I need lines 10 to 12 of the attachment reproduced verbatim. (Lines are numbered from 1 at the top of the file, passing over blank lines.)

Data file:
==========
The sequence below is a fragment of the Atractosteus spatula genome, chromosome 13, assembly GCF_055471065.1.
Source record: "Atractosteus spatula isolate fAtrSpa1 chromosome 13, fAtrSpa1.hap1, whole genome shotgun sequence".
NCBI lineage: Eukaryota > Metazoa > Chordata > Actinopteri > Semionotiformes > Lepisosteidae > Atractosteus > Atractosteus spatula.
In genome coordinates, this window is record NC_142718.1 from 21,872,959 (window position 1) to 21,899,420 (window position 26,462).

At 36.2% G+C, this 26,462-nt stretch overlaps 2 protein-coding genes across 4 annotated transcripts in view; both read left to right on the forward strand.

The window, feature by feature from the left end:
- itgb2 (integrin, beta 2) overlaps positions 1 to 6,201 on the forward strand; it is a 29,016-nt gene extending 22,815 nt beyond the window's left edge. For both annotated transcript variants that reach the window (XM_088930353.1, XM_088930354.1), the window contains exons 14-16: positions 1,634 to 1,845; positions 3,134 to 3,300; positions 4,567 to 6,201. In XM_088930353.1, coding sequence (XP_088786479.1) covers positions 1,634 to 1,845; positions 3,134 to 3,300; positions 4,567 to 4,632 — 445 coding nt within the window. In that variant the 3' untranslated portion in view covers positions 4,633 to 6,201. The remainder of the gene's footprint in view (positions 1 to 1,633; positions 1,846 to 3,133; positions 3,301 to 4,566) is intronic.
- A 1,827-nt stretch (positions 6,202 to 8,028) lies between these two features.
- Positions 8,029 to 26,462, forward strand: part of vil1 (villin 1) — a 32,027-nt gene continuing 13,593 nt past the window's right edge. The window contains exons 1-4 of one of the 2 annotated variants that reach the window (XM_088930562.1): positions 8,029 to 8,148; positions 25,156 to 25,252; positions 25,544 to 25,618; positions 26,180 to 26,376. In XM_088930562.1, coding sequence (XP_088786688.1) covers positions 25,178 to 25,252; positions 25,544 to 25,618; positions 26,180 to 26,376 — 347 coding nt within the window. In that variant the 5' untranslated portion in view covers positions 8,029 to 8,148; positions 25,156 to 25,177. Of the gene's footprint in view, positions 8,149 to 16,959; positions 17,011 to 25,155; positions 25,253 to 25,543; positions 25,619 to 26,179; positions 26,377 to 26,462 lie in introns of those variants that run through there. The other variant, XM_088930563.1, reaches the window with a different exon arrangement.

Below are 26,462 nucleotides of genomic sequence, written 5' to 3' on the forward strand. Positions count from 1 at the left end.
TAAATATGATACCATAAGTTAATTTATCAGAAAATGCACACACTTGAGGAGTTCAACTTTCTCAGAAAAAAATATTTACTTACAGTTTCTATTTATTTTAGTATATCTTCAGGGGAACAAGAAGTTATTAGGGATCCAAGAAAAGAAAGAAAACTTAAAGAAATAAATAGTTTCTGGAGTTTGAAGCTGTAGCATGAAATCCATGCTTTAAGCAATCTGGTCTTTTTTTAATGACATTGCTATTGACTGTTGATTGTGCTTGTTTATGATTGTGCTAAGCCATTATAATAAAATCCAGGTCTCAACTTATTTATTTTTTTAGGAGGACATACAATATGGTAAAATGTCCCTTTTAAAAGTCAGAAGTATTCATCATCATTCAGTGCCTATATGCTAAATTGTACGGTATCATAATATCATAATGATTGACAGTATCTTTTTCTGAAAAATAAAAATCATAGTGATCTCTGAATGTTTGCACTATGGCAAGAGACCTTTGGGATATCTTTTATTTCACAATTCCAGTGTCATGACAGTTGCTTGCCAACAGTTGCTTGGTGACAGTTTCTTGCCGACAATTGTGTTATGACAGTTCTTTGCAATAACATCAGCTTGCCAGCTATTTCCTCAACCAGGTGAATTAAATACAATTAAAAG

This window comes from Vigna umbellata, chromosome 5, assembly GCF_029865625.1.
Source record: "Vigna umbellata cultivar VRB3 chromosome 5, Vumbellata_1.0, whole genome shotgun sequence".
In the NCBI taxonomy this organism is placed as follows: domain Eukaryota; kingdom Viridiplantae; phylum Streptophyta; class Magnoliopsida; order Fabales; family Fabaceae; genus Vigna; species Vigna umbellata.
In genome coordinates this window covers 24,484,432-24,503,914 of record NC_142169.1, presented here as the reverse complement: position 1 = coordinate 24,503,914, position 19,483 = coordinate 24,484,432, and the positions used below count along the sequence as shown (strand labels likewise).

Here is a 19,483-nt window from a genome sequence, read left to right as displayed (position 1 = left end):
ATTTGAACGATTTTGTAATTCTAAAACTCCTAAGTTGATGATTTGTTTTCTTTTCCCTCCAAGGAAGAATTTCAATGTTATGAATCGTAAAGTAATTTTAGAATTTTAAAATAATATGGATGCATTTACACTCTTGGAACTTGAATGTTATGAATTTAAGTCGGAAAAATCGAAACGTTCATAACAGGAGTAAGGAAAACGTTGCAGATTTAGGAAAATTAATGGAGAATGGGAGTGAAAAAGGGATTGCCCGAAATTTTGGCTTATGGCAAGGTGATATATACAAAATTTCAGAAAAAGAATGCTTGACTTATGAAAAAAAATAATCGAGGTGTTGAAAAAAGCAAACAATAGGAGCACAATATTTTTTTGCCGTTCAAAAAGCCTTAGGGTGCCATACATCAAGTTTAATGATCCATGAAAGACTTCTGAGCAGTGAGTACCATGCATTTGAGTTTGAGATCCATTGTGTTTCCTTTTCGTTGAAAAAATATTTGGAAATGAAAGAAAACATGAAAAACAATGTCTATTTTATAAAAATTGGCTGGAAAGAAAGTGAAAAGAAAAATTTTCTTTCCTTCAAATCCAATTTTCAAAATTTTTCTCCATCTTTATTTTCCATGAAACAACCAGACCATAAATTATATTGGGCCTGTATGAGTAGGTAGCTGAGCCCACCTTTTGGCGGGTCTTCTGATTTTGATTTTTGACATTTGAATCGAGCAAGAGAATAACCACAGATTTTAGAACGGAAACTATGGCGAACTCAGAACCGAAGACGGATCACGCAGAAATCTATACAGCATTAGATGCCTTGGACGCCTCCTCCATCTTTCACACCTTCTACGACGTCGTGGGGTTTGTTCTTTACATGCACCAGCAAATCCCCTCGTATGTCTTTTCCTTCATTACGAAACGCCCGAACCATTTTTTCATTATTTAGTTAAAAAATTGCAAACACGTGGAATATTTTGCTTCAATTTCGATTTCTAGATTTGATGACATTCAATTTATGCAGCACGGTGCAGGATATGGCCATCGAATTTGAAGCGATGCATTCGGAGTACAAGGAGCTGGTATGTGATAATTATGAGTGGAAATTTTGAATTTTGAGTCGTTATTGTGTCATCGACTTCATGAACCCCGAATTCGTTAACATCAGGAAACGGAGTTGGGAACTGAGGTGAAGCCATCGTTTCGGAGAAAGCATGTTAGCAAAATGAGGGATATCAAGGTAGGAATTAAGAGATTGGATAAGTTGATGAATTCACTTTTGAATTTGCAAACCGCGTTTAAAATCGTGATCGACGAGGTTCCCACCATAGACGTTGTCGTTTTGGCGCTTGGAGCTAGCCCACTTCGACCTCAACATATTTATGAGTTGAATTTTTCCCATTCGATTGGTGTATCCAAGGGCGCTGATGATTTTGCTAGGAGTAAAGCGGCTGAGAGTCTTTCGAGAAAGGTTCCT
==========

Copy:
Below are 26,462 nucleotides of genomic sequence, written 5' to 3' on the forward strand. Positions count from 1 at the left end.
TAAATATGATACCATAAGTTAATTTATCAGAAAATGCACACACTTGAGGAGTTCAACTTTCTCAGAAAAAAATATTTACTTACAGTTTCTATTTATTTTAGTATATCTTCAGGGGAACAAGAAGTTATTAGGGATCCAAGAAAAGAAAGAAAACTTAAAGAAATAAATAGTTTCTGGAGTTTGAAGCTGTAGCATGAAATCCATGCTTTAAGCAATCTGGTCTTTTTTTAATGACATTGCTATTGACTGTTGATTGTGCTTGTTTATGATTGTGCTAAGCCATTATAATAAAATCCAGGTCTCAACTTATTTATTTTTTTAGGAGGACATACAATATGGTAAAATGTCCCTTTTAAAAGTCAGAAGTATTCATCATCATTCAGTGCCTATATGCTAAATTGTACGGTATCATAATATCATAATGATTGACAGTATCTTTTTCTGAAAAATAAAAATCATAGTGATCTCTGAATGTTTGCACTATGGCAAGAGACCTTTGGGATATCTTTTATTTCACAATTCCAGTGTCATGACAGTTGCTTGCCAACAGTTGCTTGGTGACAGTTTCTTGCCGACAATTGTGTTATGACAGTTCTTTGCAATAACATCAGCTTGCCAGCTATTTCCTCAACCAGGTGAATTAAATACAATTAAAAG

This window comes from Vigna umbellata, chromosome 5, assembly GCF_029865625.1.